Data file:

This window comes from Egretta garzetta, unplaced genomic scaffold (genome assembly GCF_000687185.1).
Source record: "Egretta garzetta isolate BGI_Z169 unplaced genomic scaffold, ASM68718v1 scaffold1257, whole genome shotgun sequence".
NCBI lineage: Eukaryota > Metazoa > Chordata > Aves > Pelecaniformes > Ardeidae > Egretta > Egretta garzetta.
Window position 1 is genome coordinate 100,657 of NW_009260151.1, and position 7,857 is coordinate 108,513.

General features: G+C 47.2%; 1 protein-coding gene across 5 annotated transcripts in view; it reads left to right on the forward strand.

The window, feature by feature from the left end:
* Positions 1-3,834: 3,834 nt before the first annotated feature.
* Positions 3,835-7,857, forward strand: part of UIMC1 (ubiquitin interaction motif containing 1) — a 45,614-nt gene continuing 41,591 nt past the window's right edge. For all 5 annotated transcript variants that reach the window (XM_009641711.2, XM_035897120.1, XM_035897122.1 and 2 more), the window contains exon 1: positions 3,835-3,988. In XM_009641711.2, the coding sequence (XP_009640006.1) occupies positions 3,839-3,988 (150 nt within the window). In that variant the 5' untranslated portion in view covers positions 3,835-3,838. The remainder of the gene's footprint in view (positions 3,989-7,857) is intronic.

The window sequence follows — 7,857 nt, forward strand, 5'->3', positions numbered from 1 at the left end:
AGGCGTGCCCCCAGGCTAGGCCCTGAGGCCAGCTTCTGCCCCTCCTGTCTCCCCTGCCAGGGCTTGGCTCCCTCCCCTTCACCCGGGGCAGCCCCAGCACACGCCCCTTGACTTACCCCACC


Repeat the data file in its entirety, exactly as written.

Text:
This window comes from Egretta garzetta, unplaced genomic scaffold (genome assembly GCF_000687185.1).
Source record: "Egretta garzetta isolate BGI_Z169 unplaced genomic scaffold, ASM68718v1 scaffold1257, whole genome shotgun sequence".
NCBI lineage: Eukaryota > Metazoa > Chordata > Aves > Pelecaniformes > Ardeidae > Egretta > Egretta garzetta.
Window position 1 is genome coordinate 100,657 of NW_009260151.1, and position 7,857 is coordinate 108,513.

General features: G+C 47.2%; 1 protein-coding gene across 5 annotated transcripts in view; it reads left to right on the forward strand.

The window, feature by feature from the left end:
* Positions 1-3,834: 3,834 nt before the first annotated feature.
* Positions 3,835-7,857, forward strand: part of UIMC1 (ubiquitin interaction motif containing 1) — a 45,614-nt gene continuing 41,591 nt past the window's right edge. For all 5 annotated transcript variants that reach the window (XM_009641711.2, XM_035897120.1, XM_035897122.1 and 2 more), the window contains exon 1: positions 3,835-3,988. In XM_009641711.2, the coding sequence (XP_009640006.1) occupies positions 3,839-3,988 (150 nt within the window). In that variant the 5' untranslated portion in view covers positions 3,835-3,838. The remainder of the gene's footprint in view (positions 3,989-7,857) is intronic.

The window sequence follows — 7,857 nt, forward strand, 5'->3', positions numbered from 1 at the left end:
AGGCGTGCCCCCAGGCTAGGCCCTGAGGCCAGCTTCTGCCCCTCCTGTCTCCCCTGCCAGGGCTTGGCTCCCTCCCCTTCACCCGGGGCAGCCCCAGCACACGCCCCTTGACTTACCCCACC